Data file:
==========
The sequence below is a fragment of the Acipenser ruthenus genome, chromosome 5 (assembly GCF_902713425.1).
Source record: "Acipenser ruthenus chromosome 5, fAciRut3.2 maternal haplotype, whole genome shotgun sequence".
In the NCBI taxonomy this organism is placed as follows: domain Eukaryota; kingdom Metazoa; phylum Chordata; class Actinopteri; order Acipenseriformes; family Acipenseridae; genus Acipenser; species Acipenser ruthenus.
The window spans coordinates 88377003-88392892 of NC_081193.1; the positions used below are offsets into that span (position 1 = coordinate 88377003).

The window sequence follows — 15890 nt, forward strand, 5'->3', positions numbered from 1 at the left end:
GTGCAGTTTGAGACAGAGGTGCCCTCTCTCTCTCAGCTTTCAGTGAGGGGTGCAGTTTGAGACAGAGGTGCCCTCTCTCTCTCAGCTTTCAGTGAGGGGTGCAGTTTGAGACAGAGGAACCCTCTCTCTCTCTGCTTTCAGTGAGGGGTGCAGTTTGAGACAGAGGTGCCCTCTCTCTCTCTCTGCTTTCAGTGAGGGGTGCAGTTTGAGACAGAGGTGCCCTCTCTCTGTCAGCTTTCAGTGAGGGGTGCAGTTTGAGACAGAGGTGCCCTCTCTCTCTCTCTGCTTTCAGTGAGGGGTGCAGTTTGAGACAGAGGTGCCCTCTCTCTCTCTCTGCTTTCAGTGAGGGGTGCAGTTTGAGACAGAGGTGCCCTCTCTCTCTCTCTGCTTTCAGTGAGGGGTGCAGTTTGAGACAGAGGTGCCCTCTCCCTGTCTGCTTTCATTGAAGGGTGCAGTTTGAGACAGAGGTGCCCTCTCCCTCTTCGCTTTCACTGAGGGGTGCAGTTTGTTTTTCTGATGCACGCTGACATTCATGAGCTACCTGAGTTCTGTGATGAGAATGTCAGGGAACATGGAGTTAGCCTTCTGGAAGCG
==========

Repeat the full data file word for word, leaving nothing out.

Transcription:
The sequence below is a fragment of the Acipenser ruthenus genome, chromosome 5 (assembly GCF_902713425.1).
Source record: "Acipenser ruthenus chromosome 5, fAciRut3.2 maternal haplotype, whole genome shotgun sequence".
In the NCBI taxonomy this organism is placed as follows: domain Eukaryota; kingdom Metazoa; phylum Chordata; class Actinopteri; order Acipenseriformes; family Acipenseridae; genus Acipenser; species Acipenser ruthenus.
The window spans coordinates 88377003-88392892 of NC_081193.1; the positions used below are offsets into that span (position 1 = coordinate 88377003).

The window sequence follows — 15890 nt, forward strand, 5'->3', positions numbered from 1 at the left end:
GTGCAGTTTGAGACAGAGGTGCCCTCTCTCTCTCAGCTTTCAGTGAGGGGTGCAGTTTGAGACAGAGGTGCCCTCTCTCTCTCAGCTTTCAGTGAGGGGTGCAGTTTGAGACAGAGGAACCCTCTCTCTCTCTGCTTTCAGTGAGGGGTGCAGTTTGAGACAGAGGTGCCCTCTCTCTCTCTCTGCTTTCAGTGAGGGGTGCAGTTTGAGACAGAGGTGCCCTCTCTCTGTCAGCTTTCAGTGAGGGGTGCAGTTTGAGACAGAGGTGCCCTCTCTCTCTCTCTGCTTTCAGTGAGGGGTGCAGTTTGAGACAGAGGTGCCCTCTCTCTCTCTCTGCTTTCAGTGAGGGGTGCAGTTTGAGACAGAGGTGCCCTCTCTCTCTCTCTGCTTTCAGTGAGGGGTGCAGTTTGAGACAGAGGTGCCCTCTCCCTGTCTGCTTTCATTGAAGGGTGCAGTTTGAGACAGAGGTGCCCTCTCCCTCTTCGCTTTCACTGAGGGGTGCAGTTTGTTTTTCTGATGCACGCTGACATTCATGAGCTACCTGAGTTCTGTGATGAGAATGTCAGGGAACATGGAGTTAGCCTTCTGGAAGCG